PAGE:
constructor TMargolusArray.create(size : Integer);
begin
  inherited Create;
  setlength(mblock, size+1, size+1);
end;

Regards, Geo
0
 
LVL 17

Assisted Solution

by:Wim ten Brink
Wim ten Brink earned 350 total points
ID: 12285903
I'm still amazed that "setlength(mblock, size+1, size+1);" just works. It should not work that way according to the Delphi helpfiles. :-)

Basically, your problem is simple... You create one object empty_cell and you're trying to free it four times!
When you assign an object to another variable then your not copying the object. Nope... You're just copying the reference, thus suddenly you have two variables pointing at the same object. The following code has the flaw:

  empty_cell := TCell.create;
  empty_margolus := TMargolusBlock.create(empty_cell,empty_cell,empty_cell,empty_cell);

Here, you create the object once, then pass it to the other object, which stores it in four different variables. Fortunately, you're not freeing empty_cell anywhere so it doesn't crash sooner... Try this instead:

  empty_margolus := TMargolusBlock.create(TCell.create,TCell.create,TCell.create,TCell.create);

Now, four cell objects are created and passed on. Which is better since you're going to free all four of them in your object too.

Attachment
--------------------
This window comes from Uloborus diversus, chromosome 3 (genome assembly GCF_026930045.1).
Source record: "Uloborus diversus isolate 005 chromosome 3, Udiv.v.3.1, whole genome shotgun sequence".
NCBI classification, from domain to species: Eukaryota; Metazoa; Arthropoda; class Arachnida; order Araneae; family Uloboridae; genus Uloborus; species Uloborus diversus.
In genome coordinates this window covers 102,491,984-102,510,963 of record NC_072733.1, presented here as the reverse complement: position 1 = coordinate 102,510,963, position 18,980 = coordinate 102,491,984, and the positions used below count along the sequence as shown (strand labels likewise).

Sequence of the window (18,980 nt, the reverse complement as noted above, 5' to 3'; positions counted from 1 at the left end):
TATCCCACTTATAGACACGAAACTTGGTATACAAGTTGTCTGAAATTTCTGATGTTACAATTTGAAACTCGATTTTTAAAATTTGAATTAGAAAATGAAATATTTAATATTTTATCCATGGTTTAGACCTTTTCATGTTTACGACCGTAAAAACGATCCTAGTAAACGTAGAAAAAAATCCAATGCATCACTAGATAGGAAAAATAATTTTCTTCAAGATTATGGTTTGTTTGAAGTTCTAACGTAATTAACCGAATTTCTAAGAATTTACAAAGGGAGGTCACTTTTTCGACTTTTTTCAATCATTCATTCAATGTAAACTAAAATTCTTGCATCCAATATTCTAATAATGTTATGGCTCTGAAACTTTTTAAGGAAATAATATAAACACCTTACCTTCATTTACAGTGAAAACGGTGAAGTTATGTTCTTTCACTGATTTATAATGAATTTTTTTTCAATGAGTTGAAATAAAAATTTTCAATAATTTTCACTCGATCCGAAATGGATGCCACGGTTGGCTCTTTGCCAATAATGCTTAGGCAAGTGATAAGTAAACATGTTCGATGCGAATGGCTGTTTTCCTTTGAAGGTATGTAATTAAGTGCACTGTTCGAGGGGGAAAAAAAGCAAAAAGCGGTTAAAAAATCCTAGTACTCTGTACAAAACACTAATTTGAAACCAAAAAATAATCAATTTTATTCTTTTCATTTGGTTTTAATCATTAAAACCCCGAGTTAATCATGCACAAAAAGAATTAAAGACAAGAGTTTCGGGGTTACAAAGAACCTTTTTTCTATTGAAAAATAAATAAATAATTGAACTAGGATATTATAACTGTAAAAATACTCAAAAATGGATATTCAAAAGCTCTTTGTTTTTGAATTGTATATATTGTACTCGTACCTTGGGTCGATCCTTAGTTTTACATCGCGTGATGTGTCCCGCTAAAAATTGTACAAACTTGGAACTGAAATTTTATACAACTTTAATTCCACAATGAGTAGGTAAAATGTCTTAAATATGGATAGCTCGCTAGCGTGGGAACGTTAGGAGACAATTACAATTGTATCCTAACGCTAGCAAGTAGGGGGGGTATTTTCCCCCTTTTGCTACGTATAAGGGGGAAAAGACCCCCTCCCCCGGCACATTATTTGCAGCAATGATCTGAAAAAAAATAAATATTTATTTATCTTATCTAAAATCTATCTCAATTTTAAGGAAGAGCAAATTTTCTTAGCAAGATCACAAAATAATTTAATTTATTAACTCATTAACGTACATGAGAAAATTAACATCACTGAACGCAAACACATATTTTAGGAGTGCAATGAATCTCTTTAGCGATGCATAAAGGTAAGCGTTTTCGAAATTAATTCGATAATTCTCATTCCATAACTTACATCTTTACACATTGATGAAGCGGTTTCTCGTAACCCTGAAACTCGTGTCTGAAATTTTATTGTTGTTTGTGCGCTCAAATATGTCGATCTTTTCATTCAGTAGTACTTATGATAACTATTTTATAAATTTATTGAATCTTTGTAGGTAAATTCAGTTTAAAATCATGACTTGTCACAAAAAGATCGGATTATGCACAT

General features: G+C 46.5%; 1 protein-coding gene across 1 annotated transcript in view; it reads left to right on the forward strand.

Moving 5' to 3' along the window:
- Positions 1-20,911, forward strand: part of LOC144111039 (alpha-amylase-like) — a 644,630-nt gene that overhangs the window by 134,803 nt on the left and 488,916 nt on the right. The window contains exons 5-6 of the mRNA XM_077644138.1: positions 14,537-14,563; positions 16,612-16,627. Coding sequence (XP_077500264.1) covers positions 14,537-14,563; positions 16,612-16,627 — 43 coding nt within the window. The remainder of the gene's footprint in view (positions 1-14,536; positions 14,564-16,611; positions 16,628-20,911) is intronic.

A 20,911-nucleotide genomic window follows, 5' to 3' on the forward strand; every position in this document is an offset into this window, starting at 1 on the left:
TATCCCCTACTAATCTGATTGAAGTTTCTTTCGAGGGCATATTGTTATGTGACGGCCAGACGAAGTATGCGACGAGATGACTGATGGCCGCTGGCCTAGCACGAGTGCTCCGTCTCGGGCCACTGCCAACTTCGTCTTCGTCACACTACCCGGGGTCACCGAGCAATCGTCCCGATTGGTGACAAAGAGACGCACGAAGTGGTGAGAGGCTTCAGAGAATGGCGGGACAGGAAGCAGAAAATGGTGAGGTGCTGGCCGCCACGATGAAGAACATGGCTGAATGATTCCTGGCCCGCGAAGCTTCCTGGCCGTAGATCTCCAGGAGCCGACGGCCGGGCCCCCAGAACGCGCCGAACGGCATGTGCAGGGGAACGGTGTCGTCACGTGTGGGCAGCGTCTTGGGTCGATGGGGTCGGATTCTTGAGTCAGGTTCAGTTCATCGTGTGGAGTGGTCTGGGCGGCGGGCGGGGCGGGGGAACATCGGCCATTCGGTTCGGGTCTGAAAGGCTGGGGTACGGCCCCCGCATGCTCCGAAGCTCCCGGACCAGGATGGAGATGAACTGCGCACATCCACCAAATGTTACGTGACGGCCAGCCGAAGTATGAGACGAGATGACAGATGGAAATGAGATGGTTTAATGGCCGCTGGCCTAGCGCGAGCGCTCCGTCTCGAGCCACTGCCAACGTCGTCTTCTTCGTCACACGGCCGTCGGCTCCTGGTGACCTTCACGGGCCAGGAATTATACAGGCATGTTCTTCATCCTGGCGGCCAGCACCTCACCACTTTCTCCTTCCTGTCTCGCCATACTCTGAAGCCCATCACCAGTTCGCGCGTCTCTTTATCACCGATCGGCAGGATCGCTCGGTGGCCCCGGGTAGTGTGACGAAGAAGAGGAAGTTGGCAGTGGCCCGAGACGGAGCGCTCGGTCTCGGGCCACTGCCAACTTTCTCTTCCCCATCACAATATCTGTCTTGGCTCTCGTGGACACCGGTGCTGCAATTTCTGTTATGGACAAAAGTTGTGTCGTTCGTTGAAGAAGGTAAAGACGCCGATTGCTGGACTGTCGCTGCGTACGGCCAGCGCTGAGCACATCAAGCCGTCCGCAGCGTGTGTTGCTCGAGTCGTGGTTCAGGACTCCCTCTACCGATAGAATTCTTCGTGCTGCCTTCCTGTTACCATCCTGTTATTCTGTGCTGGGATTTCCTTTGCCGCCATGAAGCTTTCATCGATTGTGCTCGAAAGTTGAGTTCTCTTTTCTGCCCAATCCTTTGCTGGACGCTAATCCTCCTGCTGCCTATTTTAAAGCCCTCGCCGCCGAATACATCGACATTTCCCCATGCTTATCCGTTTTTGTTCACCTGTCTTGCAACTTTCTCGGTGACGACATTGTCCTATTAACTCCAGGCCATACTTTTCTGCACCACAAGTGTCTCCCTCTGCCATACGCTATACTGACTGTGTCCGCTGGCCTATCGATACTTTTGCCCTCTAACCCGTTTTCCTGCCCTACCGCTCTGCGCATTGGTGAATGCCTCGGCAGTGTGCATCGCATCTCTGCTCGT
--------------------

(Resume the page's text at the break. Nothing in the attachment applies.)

If you want to copy objects instead of copying references, then you should use TPersistent as base class instead so you can use the Assign method to assign the values of one object to the other. But this too has a flaw since TPersistent can only copy whatever data it knows itself, so you would need to override the Assign method, call the inherited Assign method first and then copy your own data from one object to the other.
0
 
LVL 17

Expert Comment

by:Wim ten Brink
ID: 12285916
@geobul, nope... Wrong :-P

If the base class is TObject then technically the only thing the inherited constructor does is zero the instance memory before it's used. Still, it is a very good idea to call the inherited Create method since it initializes data that you might need. It's just a bit sloppy if you don't...
0
 
LVL 17

Expert Comment

by:geobul
ID: 12285937
I'd use:

Destructor TMargolusblock.Destroy;
var
  Teller1 : Integer;
begin
    for Teller1 := 3 downto 0 do
    begin
      cell[Teller1].Free();
    end;
   inherited destroy;
end;

Regards, Geo
0
 
LVL 17

Expert Comment

by:geobul
ID: 12285961
I had in mind:

Destructor TMargolusblock.Destroy;
var
  Teller1 : Integer;
begin
    for Teller1 := 3 downto 0 do
    begin
      cell[Teller1] := nil; // not Free
    end;
   inherited destroy;
end;

Sorry.
0
 

Author Comment

by:reynaerde
ID: 12285982
Ok, but:

- I thought free() checks for nil reference anyway
- Why can't I assign two variables pointing at the same object?

constructor TMargolusArray.create(size : Integer);
var
  empty_cell : TCell;
  empty_margolus : TMargolusBlock;
begin
  setlength(mblock, size+1, size+1);

  empty_margolus := TMargolusBlock.create(TCell.create,TCell.create,TCell.create,TCell.create);

  mblock[5,5] := empty_margolus;
  mblock[5,6] := empty_margolus;

end;

This code gives me an error, WITHOUT using any destructor..
0
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Author Comment

by:reynaerde
ID: 12286092